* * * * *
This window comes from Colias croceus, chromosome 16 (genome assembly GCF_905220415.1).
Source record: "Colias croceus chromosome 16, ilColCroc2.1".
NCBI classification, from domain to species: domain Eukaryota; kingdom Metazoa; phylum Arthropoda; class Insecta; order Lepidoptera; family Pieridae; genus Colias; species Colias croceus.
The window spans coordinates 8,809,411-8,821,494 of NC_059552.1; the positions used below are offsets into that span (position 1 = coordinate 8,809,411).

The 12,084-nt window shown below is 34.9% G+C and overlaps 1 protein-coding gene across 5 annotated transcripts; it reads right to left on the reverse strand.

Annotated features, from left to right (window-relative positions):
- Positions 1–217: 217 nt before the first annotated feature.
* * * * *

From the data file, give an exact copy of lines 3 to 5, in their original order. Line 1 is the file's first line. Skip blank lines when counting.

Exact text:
NCBI classification, from domain to species: domain Eukaryota; kingdom Metazoa; phylum Arthropoda; class Insecta; order Lepidoptera; family Pieridae; genus Colias; species Colias croceus.
The window spans coordinates 8,809,411-8,821,494 of NC_059552.1; the positions used below are offsets into that span (position 1 = coordinate 8,809,411).

The 12,084-nt window shown below is 34.9% G+C and overlaps 1 protein-coding gene across 5 annotated transcripts; it reads right to left on the reverse strand.